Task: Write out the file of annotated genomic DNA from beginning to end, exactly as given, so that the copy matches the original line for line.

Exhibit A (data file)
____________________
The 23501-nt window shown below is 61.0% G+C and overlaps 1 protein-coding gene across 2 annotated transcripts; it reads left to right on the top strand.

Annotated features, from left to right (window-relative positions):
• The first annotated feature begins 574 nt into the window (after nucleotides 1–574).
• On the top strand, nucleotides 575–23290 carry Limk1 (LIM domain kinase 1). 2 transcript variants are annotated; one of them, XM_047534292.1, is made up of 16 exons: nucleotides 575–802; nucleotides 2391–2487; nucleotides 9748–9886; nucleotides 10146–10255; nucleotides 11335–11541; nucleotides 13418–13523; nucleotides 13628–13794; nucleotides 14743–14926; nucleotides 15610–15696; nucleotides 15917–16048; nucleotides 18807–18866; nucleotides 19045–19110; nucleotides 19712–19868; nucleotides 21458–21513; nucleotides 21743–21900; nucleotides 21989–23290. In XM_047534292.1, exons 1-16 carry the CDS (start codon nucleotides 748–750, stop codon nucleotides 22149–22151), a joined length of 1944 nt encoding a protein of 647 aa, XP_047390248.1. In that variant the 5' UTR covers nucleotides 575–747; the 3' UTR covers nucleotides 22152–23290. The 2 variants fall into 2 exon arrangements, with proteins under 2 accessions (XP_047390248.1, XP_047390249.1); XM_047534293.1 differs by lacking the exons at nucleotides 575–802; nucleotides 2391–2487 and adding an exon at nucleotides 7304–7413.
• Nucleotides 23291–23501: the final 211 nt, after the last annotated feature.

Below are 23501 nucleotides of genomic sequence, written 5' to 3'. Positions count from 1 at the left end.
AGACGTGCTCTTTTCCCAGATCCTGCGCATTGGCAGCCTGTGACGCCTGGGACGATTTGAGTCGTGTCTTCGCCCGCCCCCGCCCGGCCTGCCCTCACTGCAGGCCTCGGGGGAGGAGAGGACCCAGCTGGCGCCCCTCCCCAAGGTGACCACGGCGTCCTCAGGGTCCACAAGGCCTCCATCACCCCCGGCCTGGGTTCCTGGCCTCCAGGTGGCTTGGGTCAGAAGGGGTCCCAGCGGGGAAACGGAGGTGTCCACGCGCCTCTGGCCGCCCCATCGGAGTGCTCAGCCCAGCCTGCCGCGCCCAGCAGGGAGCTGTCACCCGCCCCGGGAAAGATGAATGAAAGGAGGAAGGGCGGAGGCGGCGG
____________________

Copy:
The 23501-nt window shown below is 61.0% G+C and overlaps 1 protein-coding gene across 2 annotated transcripts; it reads left to right on the top strand.

Annotated features, from left to right (window-relative positions):
• The first annotated feature begins 574 nt into the window (after nucleotides 1–574).
• On the top strand, nucleotides 575–23290 carry Limk1 (LIM domain kinase 1). 2 transcript variants are annotated; one of them, XM_047534292.1, is made up of 16 exons: nucleotides 575–802; nucleotides 2391–2487; nucleotides 9748–9886; nucleotides 10146–10255; nucleotides 11335–11541; nucleotides 13418–13523; nucleotides 13628–13794; nucleotides 14743–14926; nucleotides 15610–15696; nucleotides 15917–16048; nucleotides 18807–18866; nucleotides 19045–19110; nucleotides 19712–19868; nucleotides 21458–21513; nucleotides 21743–21900; nucleotides 21989–23290. In XM_047534292.1, exons 1-16 carry the CDS (start codon nucleotides 748–750, stop codon nucleotides 22149–22151), a joined length of 1944 nt encoding a protein of 647 aa, XP_047390248.1. In that variant the 5' UTR covers nucleotides 575–747; the 3' UTR covers nucleotides 22152–23290. The 2 variants fall into 2 exon arrangements, with proteins under 2 accessions (XP_047390248.1, XP_047390249.1); XM_047534293.1 differs by lacking the exons at nucleotides 575–802; nucleotides 2391–2487 and adding an exon at nucleotides 7304–7413.
• Nucleotides 23291–23501: the final 211 nt, after the last annotated feature.

Below are 23501 nucleotides of genomic sequence, written 5' to 3'. Positions count from 1 at the left end.
AGACGTGCTCTTTTCCCAGATCCTGCGCATTGGCAGCCTGTGACGCCTGGGACGATTTGAGTCGTGTCTTCGCCCGCCCCCGCCCGGCCTGCCCTCACTGCAGGCCTCGGGGGAGGAGAGGACCCAGCTGGCGCCCCTCCCCAAGGTGACCACGGCGTCCTCAGGGTCCACAAGGCCTCCATCACCCCCGGCCTGGGTTCCTGGCCTCCAGGTGGCTTGGGTCAGAAGGGGTCCCAGCGGGGAAACGGAGGTGTCCACGCGCCTCTGGCCGCCCCATCGGAGTGCTCAGCCCAGCCTGCCGCGCCCAGCAGGGAGCTGTCACCCGCCCCGGGAAAGATGAATGAAAGGAGGAAGGGCGGAGGCGGCGG